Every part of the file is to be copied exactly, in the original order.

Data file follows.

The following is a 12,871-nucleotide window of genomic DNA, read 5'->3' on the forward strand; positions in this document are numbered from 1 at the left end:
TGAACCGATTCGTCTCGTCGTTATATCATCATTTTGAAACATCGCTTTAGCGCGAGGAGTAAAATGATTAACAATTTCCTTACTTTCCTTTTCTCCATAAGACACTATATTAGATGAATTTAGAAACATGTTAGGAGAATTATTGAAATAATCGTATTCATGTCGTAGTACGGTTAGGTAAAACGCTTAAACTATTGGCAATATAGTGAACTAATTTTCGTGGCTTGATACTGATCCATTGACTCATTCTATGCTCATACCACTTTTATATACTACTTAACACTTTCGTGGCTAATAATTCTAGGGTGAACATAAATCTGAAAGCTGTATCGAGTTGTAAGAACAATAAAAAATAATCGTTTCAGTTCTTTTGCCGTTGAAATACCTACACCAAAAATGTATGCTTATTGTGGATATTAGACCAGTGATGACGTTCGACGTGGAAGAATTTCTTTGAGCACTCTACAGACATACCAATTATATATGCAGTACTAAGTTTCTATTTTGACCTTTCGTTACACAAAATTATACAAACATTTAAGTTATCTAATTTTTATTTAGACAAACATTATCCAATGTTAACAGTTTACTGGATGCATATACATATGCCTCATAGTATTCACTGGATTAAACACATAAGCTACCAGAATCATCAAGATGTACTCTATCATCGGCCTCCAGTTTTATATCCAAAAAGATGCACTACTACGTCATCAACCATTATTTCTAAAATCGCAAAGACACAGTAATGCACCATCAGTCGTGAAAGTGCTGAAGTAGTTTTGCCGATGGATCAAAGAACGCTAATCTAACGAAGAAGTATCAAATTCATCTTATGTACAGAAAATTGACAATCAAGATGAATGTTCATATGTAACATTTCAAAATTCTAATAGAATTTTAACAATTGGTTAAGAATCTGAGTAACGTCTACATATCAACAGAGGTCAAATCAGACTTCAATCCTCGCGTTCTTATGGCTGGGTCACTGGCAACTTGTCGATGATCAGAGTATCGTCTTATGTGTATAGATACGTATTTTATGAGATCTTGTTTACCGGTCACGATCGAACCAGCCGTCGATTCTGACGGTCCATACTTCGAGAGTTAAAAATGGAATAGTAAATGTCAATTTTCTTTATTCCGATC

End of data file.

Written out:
The following is a 12,871-nucleotide window of genomic DNA, read 5'->3' on the forward strand; positions in this document are numbered from 1 at the left end:
TGAACCGATTCGTCTCGTCGTTATATCATCATTTTGAAACATCGCTTTAGCGCGAGGAGTAAAATGATTAACAATTTCCTTACTTTCCTTTTCTCCATAAGACACTATATTAGATGAATTTAGAAACATGTTAGGAGAATTATTGAAATAATCGTATTCATGTCGTAGTACGGTTAGGTAAAACGCTTAAACTATTGGCAATATAGTGAACTAATTTTCGTGGCTTGATACTGATCCATTGACTCATTCTATGCTCATACCACTTTTATATACTACTTAACACTTTCGTGGCTAATAATTCTAGGGTGAACATAAATCTGAAAGCTGTATCGAGTTGTAAGAACAATAAAAAATAATCGTTTCAGTTCTTTTGCCGTTGAAATACCTACACCAAAAATGTATGCTTATTGTGGATATTAGACCAGTGATGACGTTCGACGTGGAAGAATTTCTTTGAGCACTCTACAGACATACCAATTATATATGCAGTACTAAGTTTCTATTTTGACCTTTCGTTACACAAAATTATACAAACATTTAAGTTATCTAATTTTTATTTAGACAAACATTATCCAATGTTAACAGTTTACTGGATGCATATACATATGCCTCATAGTATTCACTGGATTAAACACATAAGCTACCAGAATCATCAAGATGTACTCTATCATCGGCCTCCAGTTTTATATCCAAAAAGATGCACTACTACGTCATCAACCATTATTTCTAAAATCGCAAAGACACAGTAATGCACCATCAGTCGTGAAAGTGCTGAAGTAGTTTTGCCGATGGATCAAAGAACGCTAATCTAACGAAGAAGTATCAAATTCATCTTATGTACAGAAAATTGACAATCAAGATGAATGTTCATATGTAACATTTCAAAATTCTAATAGAATTTTAACAATTGGTTAAGAATCTGAGTAACGTCTACATATCAACAGAGGTCAAATCAGACTTCAATCCTCGCGTTCTTATGGCTGGGTCACTGGCAACTTGTCGATGATCAGAGTATCGTCTTATGTGTATAGATACGTATTTTATGAGATCTTGTTTACCGGTCACGATCGAACCAGCCGTCGATTCTGACGGTCCATACTTCGAGAGTTAAAAATGGAATAGTAAATGTCAATTTTCTTTATTCCGATC